Derby Conference Centre

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The Derby Conference Centre is a Grade II listed building which was constructed in 1937 as the first purpose-built training college for railway staff, and opened its doors to students in 1938. It is located on London Road, on the outskirts of the centre of Derby. It houses a number of period features including the famous 'sunken lounge' and art deco staircase.[1]

History[edit]

The first of its kind in the United Kingdom, it was designed by William H. Hamlyn, the principal architect to the London, Midland and Scottish Railway (LMSR) at a cost of £50,000.

Built as a residential facility to train railway operatives and signallers, the School was designed to accommodate fifty members of the company's staff at a time and officially opened on Friday 22 July 1938 by Mr Leslie Burgin, the Minister of Transport.

The following 20 years saw the building being used as the railway training college for the Royal Engineers, and The Railway Engineering School delivering signalling and telecommunications training.

The 1980s saw the development of accommodation for the teaching staff being added to the site and in 1991 a new, prestigious, specialist conferencing suite was built.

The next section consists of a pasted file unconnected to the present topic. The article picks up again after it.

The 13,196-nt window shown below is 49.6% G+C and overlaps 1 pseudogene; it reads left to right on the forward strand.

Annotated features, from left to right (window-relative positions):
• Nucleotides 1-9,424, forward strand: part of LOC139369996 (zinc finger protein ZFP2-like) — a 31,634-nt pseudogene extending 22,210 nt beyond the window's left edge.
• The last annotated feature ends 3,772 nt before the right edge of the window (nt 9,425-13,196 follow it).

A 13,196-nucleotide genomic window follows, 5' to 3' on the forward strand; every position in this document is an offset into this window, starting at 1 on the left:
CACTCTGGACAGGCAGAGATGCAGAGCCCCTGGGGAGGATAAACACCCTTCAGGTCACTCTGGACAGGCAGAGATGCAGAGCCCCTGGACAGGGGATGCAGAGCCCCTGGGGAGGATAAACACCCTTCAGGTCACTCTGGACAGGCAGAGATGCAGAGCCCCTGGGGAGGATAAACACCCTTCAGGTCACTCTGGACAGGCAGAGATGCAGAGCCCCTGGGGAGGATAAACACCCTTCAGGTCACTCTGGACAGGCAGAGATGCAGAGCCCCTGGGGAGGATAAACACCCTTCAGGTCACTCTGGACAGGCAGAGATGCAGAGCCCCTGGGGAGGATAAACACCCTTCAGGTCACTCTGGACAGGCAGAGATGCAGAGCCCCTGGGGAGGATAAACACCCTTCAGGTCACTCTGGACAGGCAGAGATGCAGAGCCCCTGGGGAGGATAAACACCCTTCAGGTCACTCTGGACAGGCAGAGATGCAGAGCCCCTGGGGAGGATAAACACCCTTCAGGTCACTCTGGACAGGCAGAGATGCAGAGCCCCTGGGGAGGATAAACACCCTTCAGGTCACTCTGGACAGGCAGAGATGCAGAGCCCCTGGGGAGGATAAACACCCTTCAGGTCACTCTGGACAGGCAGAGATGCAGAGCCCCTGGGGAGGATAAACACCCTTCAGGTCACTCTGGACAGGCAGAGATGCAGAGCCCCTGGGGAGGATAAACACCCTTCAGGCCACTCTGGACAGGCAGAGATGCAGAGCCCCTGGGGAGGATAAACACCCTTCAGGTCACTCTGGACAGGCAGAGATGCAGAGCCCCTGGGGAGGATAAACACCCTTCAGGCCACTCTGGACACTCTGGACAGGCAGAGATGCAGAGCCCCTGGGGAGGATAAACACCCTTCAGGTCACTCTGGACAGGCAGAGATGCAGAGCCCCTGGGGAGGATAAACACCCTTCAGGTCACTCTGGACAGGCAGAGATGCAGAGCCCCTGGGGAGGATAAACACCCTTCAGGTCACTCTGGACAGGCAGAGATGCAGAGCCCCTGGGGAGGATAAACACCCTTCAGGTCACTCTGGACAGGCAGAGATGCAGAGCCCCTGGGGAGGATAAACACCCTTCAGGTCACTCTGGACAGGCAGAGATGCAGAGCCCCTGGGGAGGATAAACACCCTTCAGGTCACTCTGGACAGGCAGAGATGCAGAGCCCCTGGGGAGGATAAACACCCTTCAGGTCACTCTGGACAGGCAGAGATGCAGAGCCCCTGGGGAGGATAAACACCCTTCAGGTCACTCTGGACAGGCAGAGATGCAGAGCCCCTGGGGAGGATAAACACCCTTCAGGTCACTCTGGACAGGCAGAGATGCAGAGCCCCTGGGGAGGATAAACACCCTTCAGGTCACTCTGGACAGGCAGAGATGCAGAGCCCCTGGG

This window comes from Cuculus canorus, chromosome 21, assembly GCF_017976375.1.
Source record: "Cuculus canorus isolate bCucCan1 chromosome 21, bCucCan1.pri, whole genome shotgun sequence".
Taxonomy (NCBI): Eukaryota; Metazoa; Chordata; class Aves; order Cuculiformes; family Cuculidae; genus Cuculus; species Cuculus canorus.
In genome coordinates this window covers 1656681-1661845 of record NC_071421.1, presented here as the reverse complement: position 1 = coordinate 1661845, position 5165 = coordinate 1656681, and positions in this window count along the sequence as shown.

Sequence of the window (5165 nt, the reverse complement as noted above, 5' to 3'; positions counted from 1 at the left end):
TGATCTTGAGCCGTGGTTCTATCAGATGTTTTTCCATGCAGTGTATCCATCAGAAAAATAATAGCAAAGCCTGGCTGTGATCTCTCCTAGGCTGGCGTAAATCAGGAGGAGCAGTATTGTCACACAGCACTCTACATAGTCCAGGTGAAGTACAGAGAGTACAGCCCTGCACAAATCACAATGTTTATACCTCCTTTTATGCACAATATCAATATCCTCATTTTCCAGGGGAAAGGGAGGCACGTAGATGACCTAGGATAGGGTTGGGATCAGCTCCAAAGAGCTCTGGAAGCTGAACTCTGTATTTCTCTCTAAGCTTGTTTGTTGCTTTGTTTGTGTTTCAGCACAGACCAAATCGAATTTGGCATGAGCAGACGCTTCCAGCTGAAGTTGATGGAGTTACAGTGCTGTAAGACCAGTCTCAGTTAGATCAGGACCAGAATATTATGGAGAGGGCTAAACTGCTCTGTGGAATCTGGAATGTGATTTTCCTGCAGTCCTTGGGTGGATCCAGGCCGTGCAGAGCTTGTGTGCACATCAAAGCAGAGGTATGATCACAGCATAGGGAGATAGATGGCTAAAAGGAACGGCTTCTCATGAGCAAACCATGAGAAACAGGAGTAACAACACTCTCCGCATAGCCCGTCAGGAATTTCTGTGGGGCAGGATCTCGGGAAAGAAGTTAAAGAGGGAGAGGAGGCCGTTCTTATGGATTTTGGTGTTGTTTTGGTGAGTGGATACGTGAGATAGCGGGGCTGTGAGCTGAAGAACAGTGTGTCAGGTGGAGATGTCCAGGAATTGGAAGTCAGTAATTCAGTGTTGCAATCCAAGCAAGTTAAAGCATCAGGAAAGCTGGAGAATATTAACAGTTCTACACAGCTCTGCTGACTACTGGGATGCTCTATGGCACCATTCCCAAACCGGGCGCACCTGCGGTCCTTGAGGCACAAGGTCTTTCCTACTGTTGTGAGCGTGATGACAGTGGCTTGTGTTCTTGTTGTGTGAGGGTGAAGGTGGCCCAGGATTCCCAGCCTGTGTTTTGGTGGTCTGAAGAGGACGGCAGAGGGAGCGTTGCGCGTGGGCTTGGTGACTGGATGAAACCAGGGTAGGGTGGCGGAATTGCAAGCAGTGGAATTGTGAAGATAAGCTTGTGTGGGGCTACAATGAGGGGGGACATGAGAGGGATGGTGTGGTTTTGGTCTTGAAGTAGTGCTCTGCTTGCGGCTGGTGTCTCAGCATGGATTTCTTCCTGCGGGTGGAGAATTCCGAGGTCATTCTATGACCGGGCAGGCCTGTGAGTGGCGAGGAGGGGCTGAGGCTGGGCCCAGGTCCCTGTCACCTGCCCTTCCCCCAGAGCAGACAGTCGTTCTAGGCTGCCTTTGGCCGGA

In 2007 the RTC Group, parent company of the Derby Conference Centre, invested heavily in the site. Renovating the famous sunken lounge, bar, restaurant, conference suites and bedrooms to their former glory, and re-launching the site as The Derby Conference Centre.

As a part of the RTC Group, The Derby Conference Centre is also the site of sister firms; Catalis, a health and safety training specialist, and headquarters for recruitment consultancies ATA Recruitment and Ganymede Solutions.

Recent Coverage[edit]

The Derby Conference Centre was recently in the press when it played host to pop mogul and railway enthusiast Pete Waterman, who, enthralled by the building's heritage agreed to reveal a Transport Trust Red Wheel Plaque at the site. It bears information on the building and what it was and continues to be used for. Mr Waterman who was previously interested in transforming Derby's Roundhouse building, before it was restored by Derby College, said it was essential rail buildings were preserved. "This is an amazing building; it is easy to build flats but it is very difficult to get jobs," he said. "In this country, we have sold off a lot of the silver and what we have today we need to keep and make sure we sell no more."

A planning application by the site's owners, Arab Investments, to demolish buildings behind the centre and replace them with flats had recently been refused permission by Derby City Council shortly before Waterman's visit. It had been feared the loss of businesses housed there would cause the loss of 200 jobs from the city, and significantly damage the successful synergy between the businesses within the RTC Group (all of which are steeped in rail heritage) [2]

References[edit]

  1. ^ Derby Conference Centre Website
  2. ^ Latham Architects - The Derby Conference Centre

Coordinates: 52°54′16″N 1°26′55″W / 52.904478°N 1.448547°W / 52.904478; -1.448547